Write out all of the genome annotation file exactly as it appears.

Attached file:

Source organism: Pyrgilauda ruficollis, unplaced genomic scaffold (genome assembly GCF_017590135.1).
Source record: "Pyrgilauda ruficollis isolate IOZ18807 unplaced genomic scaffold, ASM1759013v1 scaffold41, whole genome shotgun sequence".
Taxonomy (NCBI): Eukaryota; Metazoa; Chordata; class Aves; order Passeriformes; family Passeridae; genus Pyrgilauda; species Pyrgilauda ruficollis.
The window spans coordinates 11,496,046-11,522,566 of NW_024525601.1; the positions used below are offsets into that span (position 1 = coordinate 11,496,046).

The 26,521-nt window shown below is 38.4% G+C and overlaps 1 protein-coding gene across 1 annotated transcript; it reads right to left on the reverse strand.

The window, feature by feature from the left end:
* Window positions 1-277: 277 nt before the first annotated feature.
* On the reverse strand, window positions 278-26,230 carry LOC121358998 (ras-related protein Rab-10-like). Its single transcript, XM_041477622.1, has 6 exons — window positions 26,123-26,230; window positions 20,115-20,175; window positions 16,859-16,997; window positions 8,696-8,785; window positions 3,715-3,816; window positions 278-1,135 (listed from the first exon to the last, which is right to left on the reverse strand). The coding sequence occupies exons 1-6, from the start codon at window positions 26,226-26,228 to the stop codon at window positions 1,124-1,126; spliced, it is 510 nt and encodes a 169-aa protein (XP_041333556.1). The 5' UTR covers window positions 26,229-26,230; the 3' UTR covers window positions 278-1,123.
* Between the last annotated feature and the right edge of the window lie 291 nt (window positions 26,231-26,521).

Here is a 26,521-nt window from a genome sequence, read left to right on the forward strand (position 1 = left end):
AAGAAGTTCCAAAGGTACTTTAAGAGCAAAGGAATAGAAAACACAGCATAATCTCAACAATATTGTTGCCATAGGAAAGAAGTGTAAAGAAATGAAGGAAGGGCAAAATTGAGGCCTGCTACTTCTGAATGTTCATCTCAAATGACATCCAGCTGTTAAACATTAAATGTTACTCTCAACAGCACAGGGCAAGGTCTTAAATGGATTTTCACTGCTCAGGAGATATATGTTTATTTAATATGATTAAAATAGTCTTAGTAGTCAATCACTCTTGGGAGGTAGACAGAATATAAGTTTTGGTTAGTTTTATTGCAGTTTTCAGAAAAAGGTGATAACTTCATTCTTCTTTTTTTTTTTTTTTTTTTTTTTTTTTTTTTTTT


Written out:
Source organism: Pyrgilauda ruficollis, unplaced genomic scaffold (genome assembly GCF_017590135.1).
Source record: "Pyrgilauda ruficollis isolate IOZ18807 unplaced genomic scaffold, ASM1759013v1 scaffold41, whole genome shotgun sequence".
Taxonomy (NCBI): Eukaryota; Metazoa; Chordata; class Aves; order Passeriformes; family Passeridae; genus Pyrgilauda; species Pyrgilauda ruficollis.
The window spans coordinates 11,496,046-11,522,566 of NW_024525601.1; the positions used below are offsets into that span (position 1 = coordinate 11,496,046).

The 26,521-nt window shown below is 38.4% G+C and overlaps 1 protein-coding gene across 1 annotated transcript; it reads right to left on the reverse strand.

The window, feature by feature from the left end:
* Window positions 1-277: 277 nt before the first annotated feature.
* On the reverse strand, window positions 278-26,230 carry LOC121358998 (ras-related protein Rab-10-like). Its single transcript, XM_041477622.1, has 6 exons — window positions 26,123-26,230; window positions 20,115-20,175; window positions 16,859-16,997; window positions 8,696-8,785; window positions 3,715-3,816; window positions 278-1,135 (listed from the first exon to the last, which is right to left on the reverse strand). The coding sequence occupies exons 1-6, from the start codon at window positions 26,226-26,228 to the stop codon at window positions 1,124-1,126; spliced, it is 510 nt and encodes a 169-aa protein (XP_041333556.1). The 5' UTR covers window positions 26,229-26,230; the 3' UTR covers window positions 278-1,123.
* Between the last annotated feature and the right edge of the window lie 291 nt (window positions 26,231-26,521).

Here is a 26,521-nt window from a genome sequence, read left to right on the forward strand (position 1 = left end):
AAGAAGTTCCAAAGGTACTTTAAGAGCAAAGGAATAGAAAACACAGCATAATCTCAACAATATTGTTGCCATAGGAAAGAAGTGTAAAGAAATGAAGGAAGGGCAAAATTGAGGCCTGCTACTTCTGAATGTTCATCTCAAATGACATCCAGCTGTTAAACATTAAATGTTACTCTCAACAGCACAGGGCAAGGTCTTAAATGGATTTTCACTGCTCAGGAGATATATGTTTATTTAATATGATTAAAATAGTCTTAGTAGTCAATCACTCTTGGGAGGTAGACAGAATATAAGTTTTGGTTAGTTTTATTGCAGTTTTCAGAAAAAGGTGATAACTTCATTCTTCTTTTTTTTTTTTTTTTTTTTTTTTTTTTTTTTTT